A Review of “The LEGO Movie”

When you’re a young film buff, just starting to dig in to cinema’s massive canon, there’s this feeling that comes with each film you watch. It’s a kind of high, really. It’s a mixture of bliss and astonishment, of wonder and revelation. In the few years you’ve lived up to this point, you’ve never experienced such an elaborate array of thoughts and emotions from a film. You understand what people mean when they say that films are “great,” and there’s nothing that you want to do more than consume as many of these great films as you possibly can. Cinema is your drug, and you’ve just taken your first hit.

But as with all drugs, the strength of the high fades as time goes on. You’re able to intellectually recognize “greatness” in films, and there’s still a fantastic wave of joy that comes with watching them. If there wasn’t, you wouldn’t watch movies anymore. But in the back of your mind, you know that you’re never going to get that original feeling back. The more films you watch, the harder it becomes for a film to surprise you, and becoming an adult means dampening that part of your brain that gets excited about absolutely everything that’s new. That’s just the way that the world works.

Why do I mention all this? Well, for a long time it’s what I assumed was true. It’s not true, though. I know that now. Because a couple days ago I saw The LEGO Movie, and I felt something inside me that I haven’t felt for a very, very long time. I felt like I was seeing something new.

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Best Picture Odyssey: “Captain Phillips”

This is going to be a much shorter review than the other ones in this series, for a couple reasons. First, and probably most importantly, I haven’t seen this movie in a very long while. It came out in October, the second earliest release of any of its fellow nominees (bested only by Gravity) and it’s not exactly the kind of film that ingrains itself in the cultural zeitgeist for very long after it comes out. To be honest, I don’t remember it very well. I mean, I remember scenes and shots and moments. But if I had any in-depth opinions on it, they’re long gone. There is another reason that this is going to be a short review, though. I spent most of this week thinking about another movie, one that I liked a lot more than this and one that I have a lot more to say about. That review will go up in a day or so. But anyway. Captain Phillips. Let’s do this.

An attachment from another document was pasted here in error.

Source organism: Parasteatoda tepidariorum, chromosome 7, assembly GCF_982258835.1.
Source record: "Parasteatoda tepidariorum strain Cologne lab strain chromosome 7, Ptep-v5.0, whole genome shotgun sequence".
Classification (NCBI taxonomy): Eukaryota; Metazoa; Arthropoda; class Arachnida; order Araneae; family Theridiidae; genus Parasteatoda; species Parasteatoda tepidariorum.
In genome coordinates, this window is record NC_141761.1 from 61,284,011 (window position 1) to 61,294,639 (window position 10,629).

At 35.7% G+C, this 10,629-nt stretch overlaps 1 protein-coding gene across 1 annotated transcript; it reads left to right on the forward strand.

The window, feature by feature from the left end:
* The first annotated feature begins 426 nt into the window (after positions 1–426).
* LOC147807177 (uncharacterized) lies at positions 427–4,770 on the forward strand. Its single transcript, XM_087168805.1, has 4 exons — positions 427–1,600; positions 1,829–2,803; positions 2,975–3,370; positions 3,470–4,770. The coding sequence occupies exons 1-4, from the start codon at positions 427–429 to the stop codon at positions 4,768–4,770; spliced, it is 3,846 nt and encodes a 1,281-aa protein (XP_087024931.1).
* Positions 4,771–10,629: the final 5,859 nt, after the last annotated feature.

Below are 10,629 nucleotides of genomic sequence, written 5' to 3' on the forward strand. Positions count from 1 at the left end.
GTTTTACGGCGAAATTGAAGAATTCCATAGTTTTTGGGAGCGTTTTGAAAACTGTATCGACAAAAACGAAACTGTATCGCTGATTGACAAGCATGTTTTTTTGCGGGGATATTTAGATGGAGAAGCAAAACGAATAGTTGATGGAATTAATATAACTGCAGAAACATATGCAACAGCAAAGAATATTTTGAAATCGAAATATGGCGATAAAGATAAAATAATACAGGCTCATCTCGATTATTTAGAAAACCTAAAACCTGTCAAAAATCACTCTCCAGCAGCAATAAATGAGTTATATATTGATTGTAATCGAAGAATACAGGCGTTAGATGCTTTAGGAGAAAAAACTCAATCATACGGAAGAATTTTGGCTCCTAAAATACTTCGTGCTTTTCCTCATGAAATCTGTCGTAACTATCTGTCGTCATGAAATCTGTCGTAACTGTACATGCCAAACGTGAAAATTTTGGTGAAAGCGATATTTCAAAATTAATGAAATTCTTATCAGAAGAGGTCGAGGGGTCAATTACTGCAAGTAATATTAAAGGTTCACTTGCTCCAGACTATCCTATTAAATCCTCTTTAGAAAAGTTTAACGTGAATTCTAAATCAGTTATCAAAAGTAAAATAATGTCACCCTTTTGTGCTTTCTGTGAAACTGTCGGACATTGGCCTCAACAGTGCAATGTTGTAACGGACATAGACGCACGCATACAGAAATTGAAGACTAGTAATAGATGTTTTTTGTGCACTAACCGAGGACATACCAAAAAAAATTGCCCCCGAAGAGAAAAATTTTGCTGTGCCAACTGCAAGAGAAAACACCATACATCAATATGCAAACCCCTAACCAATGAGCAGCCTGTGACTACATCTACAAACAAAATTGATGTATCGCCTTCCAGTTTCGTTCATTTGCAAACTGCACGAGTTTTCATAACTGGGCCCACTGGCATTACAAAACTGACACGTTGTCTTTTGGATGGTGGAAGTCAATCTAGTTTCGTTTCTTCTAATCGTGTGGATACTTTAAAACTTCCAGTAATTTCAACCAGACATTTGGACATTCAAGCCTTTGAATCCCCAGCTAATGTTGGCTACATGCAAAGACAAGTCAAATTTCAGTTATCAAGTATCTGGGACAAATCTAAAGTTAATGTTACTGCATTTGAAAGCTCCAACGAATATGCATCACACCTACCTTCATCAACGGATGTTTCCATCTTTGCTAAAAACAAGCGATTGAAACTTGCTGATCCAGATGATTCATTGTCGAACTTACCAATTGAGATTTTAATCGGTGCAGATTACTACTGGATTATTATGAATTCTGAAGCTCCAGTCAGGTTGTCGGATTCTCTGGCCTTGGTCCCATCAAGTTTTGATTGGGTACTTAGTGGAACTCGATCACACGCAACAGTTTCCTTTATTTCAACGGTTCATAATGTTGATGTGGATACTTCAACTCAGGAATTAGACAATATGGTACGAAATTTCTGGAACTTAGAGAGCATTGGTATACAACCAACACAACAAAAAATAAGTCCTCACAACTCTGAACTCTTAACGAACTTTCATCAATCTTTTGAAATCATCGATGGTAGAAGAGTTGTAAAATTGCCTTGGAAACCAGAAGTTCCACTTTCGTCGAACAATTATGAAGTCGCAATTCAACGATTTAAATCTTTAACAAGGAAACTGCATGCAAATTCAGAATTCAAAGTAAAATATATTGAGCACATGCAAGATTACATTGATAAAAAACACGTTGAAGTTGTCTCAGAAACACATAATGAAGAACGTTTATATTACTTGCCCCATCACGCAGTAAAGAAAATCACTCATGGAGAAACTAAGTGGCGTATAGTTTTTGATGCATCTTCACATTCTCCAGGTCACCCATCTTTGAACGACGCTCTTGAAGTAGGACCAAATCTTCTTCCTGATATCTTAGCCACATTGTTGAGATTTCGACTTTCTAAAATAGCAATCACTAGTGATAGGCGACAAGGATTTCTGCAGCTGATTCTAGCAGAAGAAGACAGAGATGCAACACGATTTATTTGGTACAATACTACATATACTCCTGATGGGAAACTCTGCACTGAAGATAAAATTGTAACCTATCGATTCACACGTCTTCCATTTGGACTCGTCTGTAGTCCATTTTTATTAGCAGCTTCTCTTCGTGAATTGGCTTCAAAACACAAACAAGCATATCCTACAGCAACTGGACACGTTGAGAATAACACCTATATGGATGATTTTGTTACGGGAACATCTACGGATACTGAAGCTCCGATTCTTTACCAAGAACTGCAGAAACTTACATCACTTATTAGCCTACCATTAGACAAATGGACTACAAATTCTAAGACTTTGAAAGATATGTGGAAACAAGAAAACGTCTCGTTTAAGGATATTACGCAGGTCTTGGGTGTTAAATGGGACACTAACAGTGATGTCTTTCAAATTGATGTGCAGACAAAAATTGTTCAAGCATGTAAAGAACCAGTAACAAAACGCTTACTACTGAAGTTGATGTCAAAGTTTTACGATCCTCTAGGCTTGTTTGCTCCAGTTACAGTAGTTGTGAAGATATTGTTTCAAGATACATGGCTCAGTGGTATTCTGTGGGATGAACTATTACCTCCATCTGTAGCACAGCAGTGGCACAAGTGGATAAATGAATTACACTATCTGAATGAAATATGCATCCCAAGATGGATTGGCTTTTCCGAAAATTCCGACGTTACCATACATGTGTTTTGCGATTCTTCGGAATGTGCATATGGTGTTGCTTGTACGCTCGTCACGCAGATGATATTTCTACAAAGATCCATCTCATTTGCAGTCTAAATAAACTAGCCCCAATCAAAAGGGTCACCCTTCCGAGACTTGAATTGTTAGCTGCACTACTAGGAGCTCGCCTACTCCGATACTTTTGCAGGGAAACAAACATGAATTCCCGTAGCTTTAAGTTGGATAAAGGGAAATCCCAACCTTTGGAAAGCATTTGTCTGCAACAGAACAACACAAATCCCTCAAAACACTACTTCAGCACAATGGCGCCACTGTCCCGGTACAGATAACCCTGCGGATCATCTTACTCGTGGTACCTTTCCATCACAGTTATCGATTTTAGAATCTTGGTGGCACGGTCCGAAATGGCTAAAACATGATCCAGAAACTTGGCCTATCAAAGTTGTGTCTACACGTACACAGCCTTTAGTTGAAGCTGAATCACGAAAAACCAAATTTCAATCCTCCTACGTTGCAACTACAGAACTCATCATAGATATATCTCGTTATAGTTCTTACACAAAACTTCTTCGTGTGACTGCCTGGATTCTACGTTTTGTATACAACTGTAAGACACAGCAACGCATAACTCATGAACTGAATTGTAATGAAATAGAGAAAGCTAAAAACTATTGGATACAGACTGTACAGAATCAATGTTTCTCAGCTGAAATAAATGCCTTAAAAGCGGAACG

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On Magic Beans and Screenwriting Rules

Rian, I love your stuff, but I can’t disagree with you more on this point. You can’t blame the guy for having such a strong opinion on this issue, of course. His film Looper has two “magic beans” by this definition, and it’s a popular point of contention among its detractors. Do I agree with those detractors? No. I really like Looper, and though I haven’t watched it in a while, I’m of the opinion that Johnson’s story is so strong that he gets away with breaking this rule.

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Best Picture Odyssey: “Philomena”

Ugh, do I have to?

That sounds like a negative judgment, but it’s not. In fact, I think this is a pretty good movie, all things considered. But it’s not a really interesting type of good. It’s so generically effective and engaging that talking about it is kinda boring. Well, here goes nothing.

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A Review of “I, Frankenstein”

I struggled for a long, long time with how I wanted to open this review. The problem with writing a genuine, honest critique of a film like I, Frankenstein is that it’s too damn easy. I could do a serious exploration of all the movie’s faults, but this movie is so terrible that it doesn’t even deserve it. What did you expect? It’s f**king Frankenstein, people. That is the title. I could put some effort into this review, but the movie sure as hell didn’t, and I’m not getting paid, so why even bother?

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Best Picture Odyssey: “Her”

Are we too invested in our technology?

I’ve always brushed that question off as the standard generational denigration that’s existed for as long as the concept of change. The idea that “things were better back then” has always been fallacious, because it implies that people living “back then” weren’t also complaining about how terrible things had become. The critiques of the current youngest generation have always been based on their (okay, our) perceived over-reliance on technology. “People are so attached to their smartphones that they can’t look around and experience real life!” has been the battle cry of crotchety old fogies since the first behind-the-times cable news report on this newfangled thing called “texting.” It always seemed ridiculous. Continue reading Best Picture Odyssey: “Her”

Fixing “Frozen”: An Autopsy in Eight Parts

I didn’t hate Frozen. It’s a sweet charming film, and the way that it subverts classic Disney princess tropes is brilliant and certainly worthy of praise. Despite that, I had plenty of problems with it. In this article, I’m going to detail those issues and attempt to come up with solutions. I wish this film was better than it is, and I can think of a few ways to make it better. There are two big things and then a few little things, so I’ll break it into sections. And there are some spoilers in here, so don’t read this until you see the film.

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